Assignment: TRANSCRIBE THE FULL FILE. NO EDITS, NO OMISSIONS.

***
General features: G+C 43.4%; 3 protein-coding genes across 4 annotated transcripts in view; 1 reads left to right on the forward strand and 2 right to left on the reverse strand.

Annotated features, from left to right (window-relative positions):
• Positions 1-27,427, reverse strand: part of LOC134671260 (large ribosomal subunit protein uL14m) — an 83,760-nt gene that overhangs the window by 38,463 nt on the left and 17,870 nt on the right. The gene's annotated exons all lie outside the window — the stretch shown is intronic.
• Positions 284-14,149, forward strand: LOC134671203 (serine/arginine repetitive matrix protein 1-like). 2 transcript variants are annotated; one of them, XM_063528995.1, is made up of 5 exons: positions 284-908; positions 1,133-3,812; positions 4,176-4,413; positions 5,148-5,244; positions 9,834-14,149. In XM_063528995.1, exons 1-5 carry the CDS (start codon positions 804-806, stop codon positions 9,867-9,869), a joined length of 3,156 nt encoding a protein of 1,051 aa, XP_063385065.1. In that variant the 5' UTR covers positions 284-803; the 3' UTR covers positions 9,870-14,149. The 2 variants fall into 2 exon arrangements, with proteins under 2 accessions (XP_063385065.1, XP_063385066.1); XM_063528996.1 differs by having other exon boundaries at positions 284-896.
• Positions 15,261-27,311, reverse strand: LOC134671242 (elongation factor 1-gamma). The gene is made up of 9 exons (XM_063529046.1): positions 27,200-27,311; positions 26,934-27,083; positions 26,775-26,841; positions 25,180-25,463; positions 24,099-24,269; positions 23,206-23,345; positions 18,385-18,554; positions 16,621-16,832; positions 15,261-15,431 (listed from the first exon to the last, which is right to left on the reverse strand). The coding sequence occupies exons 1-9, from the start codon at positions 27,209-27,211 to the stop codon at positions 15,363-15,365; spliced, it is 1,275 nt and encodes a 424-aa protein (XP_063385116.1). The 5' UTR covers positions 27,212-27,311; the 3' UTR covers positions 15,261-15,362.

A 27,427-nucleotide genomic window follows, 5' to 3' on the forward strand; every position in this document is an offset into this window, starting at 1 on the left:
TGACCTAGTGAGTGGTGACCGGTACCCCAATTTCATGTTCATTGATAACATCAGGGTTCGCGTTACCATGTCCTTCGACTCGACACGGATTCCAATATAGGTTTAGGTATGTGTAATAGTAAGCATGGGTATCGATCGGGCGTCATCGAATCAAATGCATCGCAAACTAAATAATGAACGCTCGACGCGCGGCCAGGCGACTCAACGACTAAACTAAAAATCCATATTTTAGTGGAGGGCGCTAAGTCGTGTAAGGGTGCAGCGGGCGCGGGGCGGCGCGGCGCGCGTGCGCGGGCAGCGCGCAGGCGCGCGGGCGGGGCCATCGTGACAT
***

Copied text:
General features: G+C 43.4%; 3 protein-coding genes across 4 annotated transcripts in view; 1 reads left to right on the forward strand and 2 right to left on the reverse strand.

Annotated features, from left to right (window-relative positions):
• Positions 1-27,427, reverse strand: part of LOC134671260 (large ribosomal subunit protein uL14m) — an 83,760-nt gene that overhangs the window by 38,463 nt on the left and 17,870 nt on the right. The gene's annotated exons all lie outside the window — the stretch shown is intronic.
• Positions 284-14,149, forward strand: LOC134671203 (serine/arginine repetitive matrix protein 1-like). 2 transcript variants are annotated; one of them, XM_063528995.1, is made up of 5 exons: positions 284-908; positions 1,133-3,812; positions 4,176-4,413; positions 5,148-5,244; positions 9,834-14,149. In XM_063528995.1, exons 1-5 carry the CDS (start codon positions 804-806, stop codon positions 9,867-9,869), a joined length of 3,156 nt encoding a protein of 1,051 aa, XP_063385065.1. In that variant the 5' UTR covers positions 284-803; the 3' UTR covers positions 9,870-14,149. The 2 variants fall into 2 exon arrangements, with proteins under 2 accessions (XP_063385065.1, XP_063385066.1); XM_063528996.1 differs by having other exon boundaries at positions 284-896.
• Positions 15,261-27,311, reverse strand: LOC134671242 (elongation factor 1-gamma). The gene is made up of 9 exons (XM_063529046.1): positions 27,200-27,311; positions 26,934-27,083; positions 26,775-26,841; positions 25,180-25,463; positions 24,099-24,269; positions 23,206-23,345; positions 18,385-18,554; positions 16,621-16,832; positions 15,261-15,431 (listed from the first exon to the last, which is right to left on the reverse strand). The coding sequence occupies exons 1-9, from the start codon at positions 27,209-27,211 to the stop codon at positions 15,363-15,365; spliced, it is 1,275 nt and encodes a 424-aa protein (XP_063385116.1). The 5' UTR covers positions 27,212-27,311; the 3' UTR covers positions 15,261-15,362.

A 27,427-nucleotide genomic window follows, 5' to 3' on the forward strand; every position in this document is an offset into this window, starting at 1 on the left:
TGACCTAGTGAGTGGTGACCGGTACCCCAATTTCATGTTCATTGATAACATCAGGGTTCGCGTTACCATGTCCTTCGACTCGACACGGATTCCAATATAGGTTTAGGTATGTGTAATAGTAAGCATGGGTATCGATCGGGCGTCATCGAATCAAATGCATCGCAAACTAAATAATGAACGCTCGACGCGCGGCCAGGCGACTCAACGACTAAACTAAAAATCCATATTTTAGTGGAGGGCGCTAAGTCGTGTAAGGGTGCAGCGGGCGCGGGGCGGCGCGGCGCGCGTGCGCGGGCAGCGCGCAGGCGCGCGGGCGGGGCCATCGTGACAT